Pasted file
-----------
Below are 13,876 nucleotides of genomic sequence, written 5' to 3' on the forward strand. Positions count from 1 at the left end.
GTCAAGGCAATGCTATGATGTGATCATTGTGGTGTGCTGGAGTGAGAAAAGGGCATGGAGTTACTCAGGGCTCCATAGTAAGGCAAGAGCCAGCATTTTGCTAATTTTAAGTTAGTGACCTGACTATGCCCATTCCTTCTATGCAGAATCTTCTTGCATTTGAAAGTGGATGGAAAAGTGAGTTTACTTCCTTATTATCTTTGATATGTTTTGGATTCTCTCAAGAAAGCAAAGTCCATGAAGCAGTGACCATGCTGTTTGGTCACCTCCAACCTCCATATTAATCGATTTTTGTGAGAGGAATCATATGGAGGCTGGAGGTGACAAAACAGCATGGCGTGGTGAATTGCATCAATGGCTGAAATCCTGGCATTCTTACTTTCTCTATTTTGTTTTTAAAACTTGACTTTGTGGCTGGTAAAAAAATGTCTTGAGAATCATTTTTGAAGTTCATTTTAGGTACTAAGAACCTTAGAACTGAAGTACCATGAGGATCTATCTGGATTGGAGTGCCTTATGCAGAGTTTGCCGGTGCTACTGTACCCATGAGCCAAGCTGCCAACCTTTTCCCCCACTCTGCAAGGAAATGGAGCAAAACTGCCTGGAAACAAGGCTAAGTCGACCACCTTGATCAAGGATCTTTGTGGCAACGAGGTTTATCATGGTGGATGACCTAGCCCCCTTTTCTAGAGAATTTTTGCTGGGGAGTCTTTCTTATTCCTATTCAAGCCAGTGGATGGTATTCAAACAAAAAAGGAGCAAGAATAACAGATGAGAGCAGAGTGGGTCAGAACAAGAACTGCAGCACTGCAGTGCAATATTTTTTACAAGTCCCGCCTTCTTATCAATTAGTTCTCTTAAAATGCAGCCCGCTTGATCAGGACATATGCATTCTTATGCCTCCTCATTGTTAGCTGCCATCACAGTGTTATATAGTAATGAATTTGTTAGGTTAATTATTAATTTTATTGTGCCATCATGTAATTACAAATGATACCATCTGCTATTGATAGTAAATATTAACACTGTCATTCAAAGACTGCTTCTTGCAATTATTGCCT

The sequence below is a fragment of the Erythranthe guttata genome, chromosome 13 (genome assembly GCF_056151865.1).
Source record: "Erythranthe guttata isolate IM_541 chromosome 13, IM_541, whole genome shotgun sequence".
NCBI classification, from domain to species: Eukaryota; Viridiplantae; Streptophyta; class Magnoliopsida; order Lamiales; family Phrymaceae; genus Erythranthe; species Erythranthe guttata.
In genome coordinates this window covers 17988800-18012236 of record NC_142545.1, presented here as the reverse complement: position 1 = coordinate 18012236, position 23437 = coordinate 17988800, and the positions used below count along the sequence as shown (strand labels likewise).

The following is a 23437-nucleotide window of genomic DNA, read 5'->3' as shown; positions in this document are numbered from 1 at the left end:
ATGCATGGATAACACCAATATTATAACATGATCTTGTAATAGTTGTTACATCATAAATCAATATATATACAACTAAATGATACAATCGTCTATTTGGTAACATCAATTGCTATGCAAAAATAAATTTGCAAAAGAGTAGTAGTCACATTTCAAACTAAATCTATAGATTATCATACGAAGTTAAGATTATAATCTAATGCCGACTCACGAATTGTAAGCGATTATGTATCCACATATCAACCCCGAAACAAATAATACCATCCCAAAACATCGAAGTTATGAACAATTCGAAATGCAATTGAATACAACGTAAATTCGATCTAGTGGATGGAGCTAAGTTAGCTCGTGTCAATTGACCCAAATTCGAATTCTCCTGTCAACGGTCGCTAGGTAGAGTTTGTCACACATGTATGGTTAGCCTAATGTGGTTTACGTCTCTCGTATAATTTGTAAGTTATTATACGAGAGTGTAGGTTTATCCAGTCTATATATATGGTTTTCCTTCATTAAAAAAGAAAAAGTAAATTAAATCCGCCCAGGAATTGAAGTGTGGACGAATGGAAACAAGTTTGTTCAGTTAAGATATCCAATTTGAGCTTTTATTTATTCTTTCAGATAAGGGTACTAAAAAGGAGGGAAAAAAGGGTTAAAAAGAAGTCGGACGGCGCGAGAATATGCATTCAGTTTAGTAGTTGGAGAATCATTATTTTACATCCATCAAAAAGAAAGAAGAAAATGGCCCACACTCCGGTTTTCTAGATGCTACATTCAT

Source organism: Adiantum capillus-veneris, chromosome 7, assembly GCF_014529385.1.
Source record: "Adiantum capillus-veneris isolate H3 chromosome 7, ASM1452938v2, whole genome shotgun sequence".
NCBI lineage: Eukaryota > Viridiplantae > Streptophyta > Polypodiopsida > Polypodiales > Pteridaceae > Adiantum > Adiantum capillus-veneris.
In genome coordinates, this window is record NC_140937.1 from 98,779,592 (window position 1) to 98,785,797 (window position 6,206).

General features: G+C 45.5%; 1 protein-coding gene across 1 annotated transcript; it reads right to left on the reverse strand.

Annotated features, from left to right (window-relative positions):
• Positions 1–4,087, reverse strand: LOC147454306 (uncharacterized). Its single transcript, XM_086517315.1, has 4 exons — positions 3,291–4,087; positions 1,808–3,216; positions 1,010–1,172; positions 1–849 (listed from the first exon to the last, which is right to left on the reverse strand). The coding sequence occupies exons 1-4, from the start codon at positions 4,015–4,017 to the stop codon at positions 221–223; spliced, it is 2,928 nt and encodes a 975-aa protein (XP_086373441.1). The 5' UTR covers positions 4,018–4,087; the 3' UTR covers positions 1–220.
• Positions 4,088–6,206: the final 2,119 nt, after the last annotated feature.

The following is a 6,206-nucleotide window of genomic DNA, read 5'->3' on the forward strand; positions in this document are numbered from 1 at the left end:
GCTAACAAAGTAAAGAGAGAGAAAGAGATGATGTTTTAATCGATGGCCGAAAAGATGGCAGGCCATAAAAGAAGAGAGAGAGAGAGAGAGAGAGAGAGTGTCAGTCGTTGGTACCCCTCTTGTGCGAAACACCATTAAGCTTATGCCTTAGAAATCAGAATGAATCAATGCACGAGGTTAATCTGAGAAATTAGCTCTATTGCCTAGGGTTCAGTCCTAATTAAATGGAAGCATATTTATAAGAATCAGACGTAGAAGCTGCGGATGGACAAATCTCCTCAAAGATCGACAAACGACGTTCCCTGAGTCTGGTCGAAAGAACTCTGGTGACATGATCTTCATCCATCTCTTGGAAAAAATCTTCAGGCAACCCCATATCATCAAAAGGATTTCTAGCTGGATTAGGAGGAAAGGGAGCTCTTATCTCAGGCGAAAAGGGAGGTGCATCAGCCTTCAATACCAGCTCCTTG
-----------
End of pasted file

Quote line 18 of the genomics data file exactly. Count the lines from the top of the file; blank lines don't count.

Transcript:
GCTAACAAAGTAAAGAGAGAGAAAGAGATGATGTTTTAATCGATGGCCGAAAAGATGGCAGGCCATAAAAGAAGAGAGAGAGAGAGAGAGAGAGAGAGTGTCAGTCGTTGGTACCCCTCTTGTGCGAAACACCATTAAGCTTATGCCTTAGAAATCAGAATGAATCAATGCACGAGGTTAATCTGAGAAATTAGCTCTATTGCCTAGGGTTCAGTCCTAATTAAATGGAAGCATATTTATAAGAATCAGACGTAGAAGCTGCGGATGGACAAATCTCCTCAAAGATCGACAAACGACGTTCCCTGAGTCTGGTCGAAAGAACTCTGGTGACATGATCTTCATCCATCTCTTGGAAAAAATCTTCAGGCAACCCCATATCATCAAAAGGATTTCTAGCTGGATTAGGAGGAAAGGGAGCTCTTATCTCAGGCGAAAAGGGAGGTGCATCAGCCTTCAATACCAGCTCCTTG